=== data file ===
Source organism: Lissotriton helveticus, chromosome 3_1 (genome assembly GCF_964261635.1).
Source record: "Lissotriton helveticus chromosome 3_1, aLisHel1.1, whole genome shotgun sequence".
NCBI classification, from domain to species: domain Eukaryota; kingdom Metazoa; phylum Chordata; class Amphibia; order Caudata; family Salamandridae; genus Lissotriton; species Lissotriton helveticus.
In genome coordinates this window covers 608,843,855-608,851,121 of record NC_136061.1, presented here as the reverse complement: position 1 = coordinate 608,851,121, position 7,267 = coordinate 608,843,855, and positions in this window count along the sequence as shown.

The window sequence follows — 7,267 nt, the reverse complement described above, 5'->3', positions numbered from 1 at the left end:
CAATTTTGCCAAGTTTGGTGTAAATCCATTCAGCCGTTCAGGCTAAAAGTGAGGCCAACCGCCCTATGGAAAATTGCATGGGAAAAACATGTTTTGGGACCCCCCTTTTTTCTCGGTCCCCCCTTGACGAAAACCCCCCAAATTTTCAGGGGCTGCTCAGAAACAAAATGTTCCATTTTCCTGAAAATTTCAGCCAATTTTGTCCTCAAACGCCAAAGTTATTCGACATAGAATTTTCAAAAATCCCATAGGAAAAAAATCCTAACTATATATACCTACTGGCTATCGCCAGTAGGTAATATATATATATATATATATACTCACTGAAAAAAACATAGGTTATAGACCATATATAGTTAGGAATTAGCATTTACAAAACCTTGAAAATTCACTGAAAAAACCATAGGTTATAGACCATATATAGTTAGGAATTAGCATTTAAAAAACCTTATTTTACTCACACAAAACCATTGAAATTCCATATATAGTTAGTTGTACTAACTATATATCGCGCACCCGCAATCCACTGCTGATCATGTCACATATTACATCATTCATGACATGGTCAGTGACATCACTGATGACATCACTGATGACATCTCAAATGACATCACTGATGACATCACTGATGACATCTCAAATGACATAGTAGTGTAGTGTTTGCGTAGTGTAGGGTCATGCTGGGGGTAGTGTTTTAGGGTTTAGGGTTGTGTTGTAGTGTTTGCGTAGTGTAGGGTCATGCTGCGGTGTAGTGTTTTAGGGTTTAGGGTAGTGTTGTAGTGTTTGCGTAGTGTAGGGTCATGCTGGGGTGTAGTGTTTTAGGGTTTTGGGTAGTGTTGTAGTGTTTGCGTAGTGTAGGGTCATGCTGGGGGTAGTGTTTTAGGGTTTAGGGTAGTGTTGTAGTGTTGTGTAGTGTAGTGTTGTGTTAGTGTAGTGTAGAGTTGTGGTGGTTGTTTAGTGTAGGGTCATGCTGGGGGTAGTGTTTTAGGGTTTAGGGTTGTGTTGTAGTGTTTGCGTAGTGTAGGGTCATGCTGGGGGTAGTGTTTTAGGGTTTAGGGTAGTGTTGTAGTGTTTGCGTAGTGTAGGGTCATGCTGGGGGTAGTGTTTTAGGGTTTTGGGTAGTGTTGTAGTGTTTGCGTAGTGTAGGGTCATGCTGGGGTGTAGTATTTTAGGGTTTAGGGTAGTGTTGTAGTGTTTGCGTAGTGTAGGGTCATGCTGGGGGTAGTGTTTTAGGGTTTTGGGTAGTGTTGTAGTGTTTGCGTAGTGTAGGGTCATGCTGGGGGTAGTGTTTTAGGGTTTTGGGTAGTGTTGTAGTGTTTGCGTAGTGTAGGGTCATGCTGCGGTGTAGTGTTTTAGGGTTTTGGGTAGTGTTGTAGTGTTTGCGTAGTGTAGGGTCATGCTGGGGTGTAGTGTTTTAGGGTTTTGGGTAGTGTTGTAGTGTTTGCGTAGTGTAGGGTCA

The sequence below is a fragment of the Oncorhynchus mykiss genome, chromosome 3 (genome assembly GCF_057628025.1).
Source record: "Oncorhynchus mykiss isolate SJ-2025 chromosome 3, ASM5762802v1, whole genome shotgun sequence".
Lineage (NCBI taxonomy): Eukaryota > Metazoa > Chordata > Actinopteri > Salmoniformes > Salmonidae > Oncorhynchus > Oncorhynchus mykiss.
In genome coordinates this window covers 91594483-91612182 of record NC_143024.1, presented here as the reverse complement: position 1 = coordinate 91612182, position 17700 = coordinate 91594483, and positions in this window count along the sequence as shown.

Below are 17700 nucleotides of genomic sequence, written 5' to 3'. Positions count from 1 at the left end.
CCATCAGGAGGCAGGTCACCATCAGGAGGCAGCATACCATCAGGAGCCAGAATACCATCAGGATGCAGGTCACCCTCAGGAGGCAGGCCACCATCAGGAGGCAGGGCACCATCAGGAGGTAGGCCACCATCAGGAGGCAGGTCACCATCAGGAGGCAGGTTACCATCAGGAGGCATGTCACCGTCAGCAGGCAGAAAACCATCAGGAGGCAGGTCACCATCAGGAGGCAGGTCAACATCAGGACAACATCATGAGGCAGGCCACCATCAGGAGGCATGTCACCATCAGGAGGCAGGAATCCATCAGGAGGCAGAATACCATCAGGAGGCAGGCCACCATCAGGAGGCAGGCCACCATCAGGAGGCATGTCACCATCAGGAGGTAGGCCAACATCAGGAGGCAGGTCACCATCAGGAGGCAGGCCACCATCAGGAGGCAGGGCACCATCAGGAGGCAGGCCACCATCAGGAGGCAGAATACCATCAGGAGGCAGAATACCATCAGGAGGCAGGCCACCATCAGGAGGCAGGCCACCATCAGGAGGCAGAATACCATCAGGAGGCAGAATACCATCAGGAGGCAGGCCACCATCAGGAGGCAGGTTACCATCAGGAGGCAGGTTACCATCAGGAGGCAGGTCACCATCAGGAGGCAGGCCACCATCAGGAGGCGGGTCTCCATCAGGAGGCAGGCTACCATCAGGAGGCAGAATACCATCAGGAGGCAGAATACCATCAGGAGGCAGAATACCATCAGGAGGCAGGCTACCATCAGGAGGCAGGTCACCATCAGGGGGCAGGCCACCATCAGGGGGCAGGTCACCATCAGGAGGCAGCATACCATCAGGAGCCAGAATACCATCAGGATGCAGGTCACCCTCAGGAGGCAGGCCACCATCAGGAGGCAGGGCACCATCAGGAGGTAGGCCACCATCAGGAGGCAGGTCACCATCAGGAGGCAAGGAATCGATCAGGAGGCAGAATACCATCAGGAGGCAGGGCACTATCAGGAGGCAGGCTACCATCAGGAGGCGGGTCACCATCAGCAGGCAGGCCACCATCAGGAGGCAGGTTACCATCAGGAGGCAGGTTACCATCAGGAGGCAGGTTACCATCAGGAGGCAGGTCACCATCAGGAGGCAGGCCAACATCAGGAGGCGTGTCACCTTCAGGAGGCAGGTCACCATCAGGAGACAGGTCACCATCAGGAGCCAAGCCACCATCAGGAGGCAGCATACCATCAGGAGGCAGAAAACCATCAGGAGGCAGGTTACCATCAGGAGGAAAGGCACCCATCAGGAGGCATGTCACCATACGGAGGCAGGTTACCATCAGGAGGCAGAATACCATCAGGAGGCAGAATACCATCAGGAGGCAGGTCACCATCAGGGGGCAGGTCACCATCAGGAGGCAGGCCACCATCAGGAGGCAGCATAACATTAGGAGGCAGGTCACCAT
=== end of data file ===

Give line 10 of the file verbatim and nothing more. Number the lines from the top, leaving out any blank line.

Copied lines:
In genome coordinates this window covers 91594483-91612182 of record NC_143024.1, presented here as the reverse complement: position 1 = coordinate 91612182, position 17700 = coordinate 91594483, and positions in this window count along the sequence as shown.